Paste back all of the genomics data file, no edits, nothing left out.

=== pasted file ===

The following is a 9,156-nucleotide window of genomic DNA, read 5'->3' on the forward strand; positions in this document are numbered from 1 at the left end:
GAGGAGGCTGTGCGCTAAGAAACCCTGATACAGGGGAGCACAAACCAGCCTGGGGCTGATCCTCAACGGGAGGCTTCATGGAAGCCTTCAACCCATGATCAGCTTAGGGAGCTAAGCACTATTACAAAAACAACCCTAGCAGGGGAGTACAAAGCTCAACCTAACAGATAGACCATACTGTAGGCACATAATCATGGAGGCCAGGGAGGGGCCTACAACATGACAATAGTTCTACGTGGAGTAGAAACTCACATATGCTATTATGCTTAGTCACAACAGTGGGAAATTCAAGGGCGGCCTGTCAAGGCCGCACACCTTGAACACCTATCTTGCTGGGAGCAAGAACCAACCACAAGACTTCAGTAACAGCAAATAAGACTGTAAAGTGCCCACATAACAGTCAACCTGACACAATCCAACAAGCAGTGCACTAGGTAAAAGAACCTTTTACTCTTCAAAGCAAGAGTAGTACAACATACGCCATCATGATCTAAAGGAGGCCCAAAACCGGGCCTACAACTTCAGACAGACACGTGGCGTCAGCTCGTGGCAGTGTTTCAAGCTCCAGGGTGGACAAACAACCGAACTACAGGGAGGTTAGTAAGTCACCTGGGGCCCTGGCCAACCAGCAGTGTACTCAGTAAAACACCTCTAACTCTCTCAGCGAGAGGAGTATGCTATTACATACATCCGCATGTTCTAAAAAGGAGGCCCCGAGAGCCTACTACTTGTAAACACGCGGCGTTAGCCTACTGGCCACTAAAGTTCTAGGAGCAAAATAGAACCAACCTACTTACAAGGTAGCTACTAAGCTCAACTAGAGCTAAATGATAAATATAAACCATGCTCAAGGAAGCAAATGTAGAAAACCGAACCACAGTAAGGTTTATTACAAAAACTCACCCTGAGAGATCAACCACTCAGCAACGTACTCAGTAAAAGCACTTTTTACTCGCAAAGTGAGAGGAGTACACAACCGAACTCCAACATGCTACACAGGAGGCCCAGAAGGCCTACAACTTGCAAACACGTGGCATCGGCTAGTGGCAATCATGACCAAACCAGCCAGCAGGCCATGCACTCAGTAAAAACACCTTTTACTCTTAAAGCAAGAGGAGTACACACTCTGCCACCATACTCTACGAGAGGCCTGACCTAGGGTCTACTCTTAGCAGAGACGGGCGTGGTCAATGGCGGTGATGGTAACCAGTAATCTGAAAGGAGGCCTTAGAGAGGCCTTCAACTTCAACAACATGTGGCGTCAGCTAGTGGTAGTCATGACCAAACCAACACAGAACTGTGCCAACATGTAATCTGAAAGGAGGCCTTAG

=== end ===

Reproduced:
The following is a 9,156-nucleotide window of genomic DNA, read 5'->3' on the forward strand; positions in this document are numbered from 1 at the left end:
GAGGAGGCTGTGCGCTAAGAAACCCTGATACAGGGGAGCACAAACCAGCCTGGGGCTGATCCTCAACGGGAGGCTTCATGGAAGCCTTCAACCCATGATCAGCTTAGGGAGCTAAGCACTATTACAAAAACAACCCTAGCAGGGGAGTACAAAGCTCAACCTAACAGATAGACCATACTGTAGGCACATAATCATGGAGGCCAGGGAGGGGCCTACAACATGACAATAGTTCTACGTGGAGTAGAAACTCACATATGCTATTATGCTTAGTCACAACAGTGGGAAATTCAAGGGCGGCCTGTCAAGGCCGCACACCTTGAACACCTATCTTGCTGGGAGCAAGAACCAACCACAAGACTTCAGTAACAGCAAATAAGACTGTAAAGTGCCCACATAACAGTCAACCTGACACAATCCAACAAGCAGTGCACTAGGTAAAAGAACCTTTTACTCTTCAAAGCAAGAGTAGTACAACATACGCCATCATGATCTAAAGGAGGCCCAAAACCGGGCCTACAACTTCAGACAGACACGTGGCGTCAGCTCGTGGCAGTGTTTCAAGCTCCAGGGTGGACAAACAACCGAACTACAGGGAGGTTAGTAAGTCACCTGGGGCCCTGGCCAACCAGCAGTGTACTCAGTAAAACACCTCTAACTCTCTCAGCGAGAGGAGTATGCTATTACATACATCCGCATGTTCTAAAAAGGAGGCCCCGAGAGCCTACTACTTGTAAACACGCGGCGTTAGCCTACTGGCCACTAAAGTTCTAGGAGCAAAATAGAACCAACCTACTTACAAGGTAGCTACTAAGCTCAACTAGAGCTAAATGATAAATATAAACCATGCTCAAGGAAGCAAATGTAGAAAACCGAACCACAGTAAGGTTTATTACAAAAACTCACCCTGAGAGATCAACCACTCAGCAACGTACTCAGTAAAAGCACTTTTTACTCGCAAAGTGAGAGGAGTACACAACCGAACTCCAACATGCTACACAGGAGGCCCAGAAGGCCTACAACTTGCAAACACGTGGCATCGGCTAGTGGCAATCATGACCAAACCAGCCAGCAGGCCATGCACTCAGTAAAAACACCTTTTACTCTTAAAGCAAGAGGAGTACACACTCTGCCACCATACTCTACGAGAGGCCTGACCTAGGGTCTACTCTTAGCAGAGACGGGCGTGGTCAATGGCGGTGATGGTAACCAGTAATCTGAAAGGAGGCCTTAGAGAGGCCTTCAACTTCAACAACATGTGGCGTCAGCTAGTGGTAGTCATGACCAAACCAACACAGAACTGTGCCAACATGTAATCTGAAAGGAGGCCTTAG